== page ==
LaHair’s minor league track record has shown all the positives, steady walk-rate, steadily increasing power. His situation is ideal. He gets to play first (with a minimal platoon) on a regular basis and the Cubs have the luxury to see his MLB abilities until they decide to call Rizzo up from AAA. He should be getting 350-450 PAs, a much better indicator of his worth than the 100-250 PAs in a season that Hoffpauir and Zuleta had on much better Cubs teams.

      Sometimes it isn’t just the player, but also the situation. A lot of stat-guys/bloggers/analysts/armchair GMs like to use toss haphazard comparisons and chime in “Small-sample size!” when it benefits them while avoiding it when it doesn’t. And sometimes the business of the game prevents some people from getting more than a dreaded “small-sample size” chance.

      • KyleNovak

        Speaking of small-sample sizes, just for kicks:

        Carlos Pena in 83 PAs .284/.422/.522, .366 BABIP (.279 career in MLB), 8 XHB, 15.7% BB, 26.5% K

        Bryan LaHair in 54 PAs .364/.463/.727, .522 BABIP (no minor league BABIP under .327) 8 XHB, 16.7% BB, 33.3% K

        They’ll both regress (LaHair a lot more) to BABIP norms, but you have to admit, those are pretty comparable.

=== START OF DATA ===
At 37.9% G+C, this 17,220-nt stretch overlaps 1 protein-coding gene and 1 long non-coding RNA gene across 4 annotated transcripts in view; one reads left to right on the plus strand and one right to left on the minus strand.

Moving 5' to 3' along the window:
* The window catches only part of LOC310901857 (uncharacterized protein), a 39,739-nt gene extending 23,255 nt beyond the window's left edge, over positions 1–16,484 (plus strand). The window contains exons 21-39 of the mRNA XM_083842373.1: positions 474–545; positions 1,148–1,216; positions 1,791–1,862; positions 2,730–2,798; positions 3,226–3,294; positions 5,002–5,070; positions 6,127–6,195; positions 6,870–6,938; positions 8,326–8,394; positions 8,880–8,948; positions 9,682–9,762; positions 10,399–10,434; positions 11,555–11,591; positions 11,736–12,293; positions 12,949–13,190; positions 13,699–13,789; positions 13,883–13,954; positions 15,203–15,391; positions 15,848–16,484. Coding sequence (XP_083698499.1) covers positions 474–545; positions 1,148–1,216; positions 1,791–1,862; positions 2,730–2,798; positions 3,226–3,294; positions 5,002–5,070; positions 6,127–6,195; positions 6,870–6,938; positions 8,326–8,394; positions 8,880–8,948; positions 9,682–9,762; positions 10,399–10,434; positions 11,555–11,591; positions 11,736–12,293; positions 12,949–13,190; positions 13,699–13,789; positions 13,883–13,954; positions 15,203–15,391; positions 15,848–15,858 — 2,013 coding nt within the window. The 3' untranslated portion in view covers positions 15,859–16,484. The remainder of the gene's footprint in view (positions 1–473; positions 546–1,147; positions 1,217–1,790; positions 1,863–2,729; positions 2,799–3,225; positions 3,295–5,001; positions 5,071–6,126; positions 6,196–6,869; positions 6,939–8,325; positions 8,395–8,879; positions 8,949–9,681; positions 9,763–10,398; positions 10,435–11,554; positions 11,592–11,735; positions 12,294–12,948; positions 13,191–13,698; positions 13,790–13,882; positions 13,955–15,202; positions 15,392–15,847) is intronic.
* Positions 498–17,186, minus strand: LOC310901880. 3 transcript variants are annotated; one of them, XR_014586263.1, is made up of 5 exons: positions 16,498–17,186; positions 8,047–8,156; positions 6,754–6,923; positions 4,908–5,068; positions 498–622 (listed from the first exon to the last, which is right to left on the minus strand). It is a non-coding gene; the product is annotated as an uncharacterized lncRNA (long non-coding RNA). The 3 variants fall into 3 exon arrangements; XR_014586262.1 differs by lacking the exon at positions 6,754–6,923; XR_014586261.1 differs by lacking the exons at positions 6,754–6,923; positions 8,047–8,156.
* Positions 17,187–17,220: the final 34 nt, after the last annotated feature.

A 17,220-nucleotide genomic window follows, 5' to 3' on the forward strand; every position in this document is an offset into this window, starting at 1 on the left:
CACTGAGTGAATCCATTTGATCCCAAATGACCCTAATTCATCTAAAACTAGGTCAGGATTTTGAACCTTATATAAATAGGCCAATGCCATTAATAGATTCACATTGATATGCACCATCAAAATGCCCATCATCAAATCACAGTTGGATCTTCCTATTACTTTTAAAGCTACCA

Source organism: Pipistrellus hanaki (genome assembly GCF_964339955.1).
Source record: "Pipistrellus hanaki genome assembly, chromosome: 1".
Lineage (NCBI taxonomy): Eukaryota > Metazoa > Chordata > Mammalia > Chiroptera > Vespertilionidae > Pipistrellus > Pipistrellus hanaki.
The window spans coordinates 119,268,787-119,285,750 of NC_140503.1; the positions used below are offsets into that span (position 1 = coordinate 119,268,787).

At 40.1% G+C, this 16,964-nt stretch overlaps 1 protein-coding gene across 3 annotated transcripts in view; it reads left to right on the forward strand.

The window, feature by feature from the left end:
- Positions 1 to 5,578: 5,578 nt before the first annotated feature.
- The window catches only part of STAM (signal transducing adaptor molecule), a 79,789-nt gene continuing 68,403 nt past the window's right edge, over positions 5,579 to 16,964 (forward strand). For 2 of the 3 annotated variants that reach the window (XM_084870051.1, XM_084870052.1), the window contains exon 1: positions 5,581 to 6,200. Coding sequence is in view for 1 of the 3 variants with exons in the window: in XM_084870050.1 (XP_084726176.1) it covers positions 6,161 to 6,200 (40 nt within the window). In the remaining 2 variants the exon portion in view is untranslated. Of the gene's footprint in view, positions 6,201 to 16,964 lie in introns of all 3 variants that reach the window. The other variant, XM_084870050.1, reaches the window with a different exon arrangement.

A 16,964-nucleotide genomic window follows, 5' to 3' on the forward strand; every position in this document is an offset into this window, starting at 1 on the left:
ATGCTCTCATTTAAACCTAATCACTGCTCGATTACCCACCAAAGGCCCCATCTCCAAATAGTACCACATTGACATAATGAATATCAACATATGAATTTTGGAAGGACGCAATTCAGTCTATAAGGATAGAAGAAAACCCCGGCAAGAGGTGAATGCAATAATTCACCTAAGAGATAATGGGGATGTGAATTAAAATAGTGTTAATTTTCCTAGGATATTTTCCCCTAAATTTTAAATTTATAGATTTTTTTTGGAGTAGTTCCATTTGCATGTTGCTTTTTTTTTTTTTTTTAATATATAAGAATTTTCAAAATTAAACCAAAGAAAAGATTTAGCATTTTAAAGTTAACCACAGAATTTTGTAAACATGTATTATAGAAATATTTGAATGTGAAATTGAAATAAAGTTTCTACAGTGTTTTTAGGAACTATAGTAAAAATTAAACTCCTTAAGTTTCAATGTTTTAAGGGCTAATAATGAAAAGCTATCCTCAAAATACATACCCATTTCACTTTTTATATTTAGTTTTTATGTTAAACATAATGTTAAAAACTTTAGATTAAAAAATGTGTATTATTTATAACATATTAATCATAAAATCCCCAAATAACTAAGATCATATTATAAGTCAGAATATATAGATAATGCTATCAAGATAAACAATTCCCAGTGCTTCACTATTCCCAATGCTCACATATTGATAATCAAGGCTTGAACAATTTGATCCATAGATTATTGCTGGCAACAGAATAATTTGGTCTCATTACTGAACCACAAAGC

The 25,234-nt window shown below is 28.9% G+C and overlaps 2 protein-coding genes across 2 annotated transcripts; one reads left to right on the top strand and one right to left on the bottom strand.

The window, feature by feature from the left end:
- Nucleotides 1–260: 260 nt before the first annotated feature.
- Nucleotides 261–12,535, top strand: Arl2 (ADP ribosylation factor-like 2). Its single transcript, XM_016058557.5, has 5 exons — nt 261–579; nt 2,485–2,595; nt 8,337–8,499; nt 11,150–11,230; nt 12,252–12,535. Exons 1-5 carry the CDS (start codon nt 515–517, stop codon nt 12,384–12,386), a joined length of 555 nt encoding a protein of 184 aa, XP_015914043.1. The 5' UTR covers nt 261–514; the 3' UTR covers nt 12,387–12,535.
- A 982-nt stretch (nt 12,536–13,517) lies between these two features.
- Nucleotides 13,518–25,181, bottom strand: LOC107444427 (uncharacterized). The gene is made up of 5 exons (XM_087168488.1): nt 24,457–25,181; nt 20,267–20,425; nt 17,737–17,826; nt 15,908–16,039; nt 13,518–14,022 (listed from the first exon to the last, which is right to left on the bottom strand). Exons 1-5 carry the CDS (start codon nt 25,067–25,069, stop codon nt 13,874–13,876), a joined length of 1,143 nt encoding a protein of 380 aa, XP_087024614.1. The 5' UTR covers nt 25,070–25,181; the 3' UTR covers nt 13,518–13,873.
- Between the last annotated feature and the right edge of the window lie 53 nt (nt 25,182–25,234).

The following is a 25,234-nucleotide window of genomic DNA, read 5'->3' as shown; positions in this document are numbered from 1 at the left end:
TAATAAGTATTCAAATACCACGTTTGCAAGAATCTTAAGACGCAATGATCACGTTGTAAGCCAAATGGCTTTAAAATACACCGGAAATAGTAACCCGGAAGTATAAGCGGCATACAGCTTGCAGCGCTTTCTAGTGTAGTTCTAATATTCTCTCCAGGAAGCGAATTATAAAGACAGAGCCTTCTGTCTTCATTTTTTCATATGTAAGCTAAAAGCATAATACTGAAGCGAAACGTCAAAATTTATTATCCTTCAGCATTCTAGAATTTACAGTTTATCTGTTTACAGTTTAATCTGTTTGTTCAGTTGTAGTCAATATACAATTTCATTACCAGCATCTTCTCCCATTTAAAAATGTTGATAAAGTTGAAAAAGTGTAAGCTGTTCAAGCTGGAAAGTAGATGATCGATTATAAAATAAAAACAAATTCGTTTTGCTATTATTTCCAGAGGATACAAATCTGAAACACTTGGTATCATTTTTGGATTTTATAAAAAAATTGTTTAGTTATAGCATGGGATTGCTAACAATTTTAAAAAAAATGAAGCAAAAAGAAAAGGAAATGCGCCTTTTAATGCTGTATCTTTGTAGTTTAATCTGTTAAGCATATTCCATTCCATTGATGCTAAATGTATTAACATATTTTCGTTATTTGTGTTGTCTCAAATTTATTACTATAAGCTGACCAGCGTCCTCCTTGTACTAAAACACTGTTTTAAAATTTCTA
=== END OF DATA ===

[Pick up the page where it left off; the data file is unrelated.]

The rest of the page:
Also, we forget that the Cubs have already seen Washington, St. Louis, Cincinnati, Milwaukee, Miami, and will be seeing Philadelphia, all playoff-contenders with average to plus pitchers. You have to factor in the Colorados, Houstons, and San Diegos of the world too.

  • Jeremy

    Anyone know what the chances are the Kyle Zimmer ends up being the BPA and the pick at number 6 in the draft? Been reading up on him a bit and I like what I read. Seems to be the type of kid this team could use in the future.

  • Kyle

    BABIP has been as horrible to Ian Stewart this year as it has been kind to Bryan LaHair.

    Stewart isn’t good, but he’s not *this* bad.

    • http://www.bleachernation.com Brett

      By the way, for whatever it’s worth to folks: BABIP has been unkind to Jeff Samardzija, too. His FIP and xFIP (small sample size, yadda yadda) are both excellent.